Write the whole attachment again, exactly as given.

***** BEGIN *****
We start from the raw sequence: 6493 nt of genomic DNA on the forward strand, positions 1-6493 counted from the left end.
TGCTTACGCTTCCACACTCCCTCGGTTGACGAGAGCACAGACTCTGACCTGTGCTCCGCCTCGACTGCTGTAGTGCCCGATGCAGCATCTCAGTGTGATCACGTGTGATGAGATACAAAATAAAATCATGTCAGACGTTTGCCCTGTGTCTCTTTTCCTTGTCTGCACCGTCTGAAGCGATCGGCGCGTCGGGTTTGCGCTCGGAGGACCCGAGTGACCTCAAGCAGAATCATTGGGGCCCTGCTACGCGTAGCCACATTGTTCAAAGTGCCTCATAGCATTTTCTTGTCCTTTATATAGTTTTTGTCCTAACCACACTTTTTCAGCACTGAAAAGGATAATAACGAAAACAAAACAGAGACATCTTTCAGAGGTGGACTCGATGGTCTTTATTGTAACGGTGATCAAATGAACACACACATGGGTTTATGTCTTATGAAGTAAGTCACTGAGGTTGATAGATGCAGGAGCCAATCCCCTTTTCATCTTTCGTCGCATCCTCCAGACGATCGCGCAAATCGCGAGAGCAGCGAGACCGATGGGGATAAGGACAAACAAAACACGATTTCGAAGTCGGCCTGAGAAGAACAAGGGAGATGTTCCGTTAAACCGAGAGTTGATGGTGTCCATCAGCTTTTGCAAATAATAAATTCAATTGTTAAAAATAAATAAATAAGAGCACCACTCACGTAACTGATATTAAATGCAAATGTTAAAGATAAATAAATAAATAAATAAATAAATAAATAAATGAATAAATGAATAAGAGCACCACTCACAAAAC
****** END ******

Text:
We start from the raw sequence: 6493 nt of genomic DNA on the forward strand, positions 1-6493 counted from the left end.
TGCTTACGCTTCCACACTCCCTCGGTTGACGAGAGCACAGACTCTGACCTGTGCTCCGCCTCGACTGCTGTAGTGCCCGATGCAGCATCTCAGTGTGATCACGTGTGATGAGATACAAAATAAAATCATGTCAGACGTTTGCCCTGTGTCTCTTTTCCTTGTCTGCACCGTCTGAAGCGATCGGCGCGTCGGGTTTGCGCTCGGAGGACCCGAGTGACCTCAAGCAGAATCATTGGGGCCCTGCTACGCGTAGCCACATTGTTCAAAGTGCCTCATAGCATTTTCTTGTCCTTTATATAGTTTTTGTCCTAACCACACTTTTTCAGCACTGAAAAGGATAATAACGAAAACAAAACAGAGACATCTTTCAGAGGTGGACTCGATGGTCTTTATTGTAACGGTGATCAAATGAACACACACATGGGTTTATGTCTTATGAAGTAAGTCACTGAGGTTGATAGATGCAGGAGCCAATCCCCTTTTCATCTTTCGTCGCATCCTCCAGACGATCGCGCAAATCGCGAGAGCAGCGAGACCGATGGGGATAAGGACAAACAAAACACGATTTCGAAGTCGGCCTGAGAAGAACAAGGGAGATGTTCCGTTAAACCGAGAGTTGATGGTGTCCATCAGCTTTTGCAAATAATAAATTCAATTGTTAAAAATAAATAAATAAGAGCACCACTCACGTAACTGATATTAAATGCAAATGTTAAAGATAAATAAATAAATAAATAAATAAATAAATAAATGAATAAATGAATAAGAGCACCACTCACAAAAC